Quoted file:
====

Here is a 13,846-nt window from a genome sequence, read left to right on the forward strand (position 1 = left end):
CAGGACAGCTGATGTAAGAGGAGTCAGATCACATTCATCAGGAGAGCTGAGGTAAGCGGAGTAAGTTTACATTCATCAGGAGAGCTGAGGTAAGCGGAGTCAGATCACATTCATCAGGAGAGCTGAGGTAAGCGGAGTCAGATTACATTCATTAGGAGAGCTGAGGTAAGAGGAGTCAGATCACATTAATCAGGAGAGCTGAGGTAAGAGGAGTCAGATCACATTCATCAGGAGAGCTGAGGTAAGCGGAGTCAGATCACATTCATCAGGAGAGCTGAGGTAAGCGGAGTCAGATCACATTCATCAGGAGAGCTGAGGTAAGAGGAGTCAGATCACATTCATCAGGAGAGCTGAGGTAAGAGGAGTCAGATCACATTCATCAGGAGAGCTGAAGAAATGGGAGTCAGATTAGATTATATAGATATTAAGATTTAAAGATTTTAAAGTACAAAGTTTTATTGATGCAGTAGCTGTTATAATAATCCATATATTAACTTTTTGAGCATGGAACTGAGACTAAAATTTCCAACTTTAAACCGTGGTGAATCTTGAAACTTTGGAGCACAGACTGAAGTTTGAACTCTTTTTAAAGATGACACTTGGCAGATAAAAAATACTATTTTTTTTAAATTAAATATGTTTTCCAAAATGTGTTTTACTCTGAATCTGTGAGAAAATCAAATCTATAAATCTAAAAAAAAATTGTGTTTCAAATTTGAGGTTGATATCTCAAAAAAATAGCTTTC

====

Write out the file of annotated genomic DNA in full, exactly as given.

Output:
Here is a 13,846-nt window from a genome sequence, read left to right on the forward strand (position 1 = left end):
CAGGACAGCTGATGTAAGAGGAGTCAGATCACATTCATCAGGAGAGCTGAGGTAAGCGGAGTAAGTTTACATTCATCAGGAGAGCTGAGGTAAGCGGAGTCAGATCACATTCATCAGGAGAGCTGAGGTAAGCGGAGTCAGATTACATTCATTAGGAGAGCTGAGGTAAGAGGAGTCAGATCACATTAATCAGGAGAGCTGAGGTAAGAGGAGTCAGATCACATTCATCAGGAGAGCTGAGGTAAGCGGAGTCAGATCACATTCATCAGGAGAGCTGAGGTAAGCGGAGTCAGATCACATTCATCAGGAGAGCTGAGGTAAGAGGAGTCAGATCACATTCATCAGGAGAGCTGAGGTAAGAGGAGTCAGATCACATTCATCAGGAGAGCTGAAGAAATGGGAGTCAGATTAGATTATATAGATATTAAGATTTAAAGATTTTAAAGTACAAAGTTTTATTGATGCAGTAGCTGTTATAATAATCCATATATTAACTTTTTGAGCATGGAACTGAGACTAAAATTTCCAACTTTAAACCGTGGTGAATCTTGAAACTTTGGAGCACAGACTGAAGTTTGAACTCTTTTTAAAGATGACACTTGGCAGATAAAAAATACTATTTTTTTTAAATTAAATATGTTTTCCAAAATGTGTTTTACTCTGAATCTGTGAGAAAATCAAATCTATAAATCTAAAAAAAAATTGTGTTTCAAATTTGAGGTTGATATCTCAAAAAAATAGCTTTC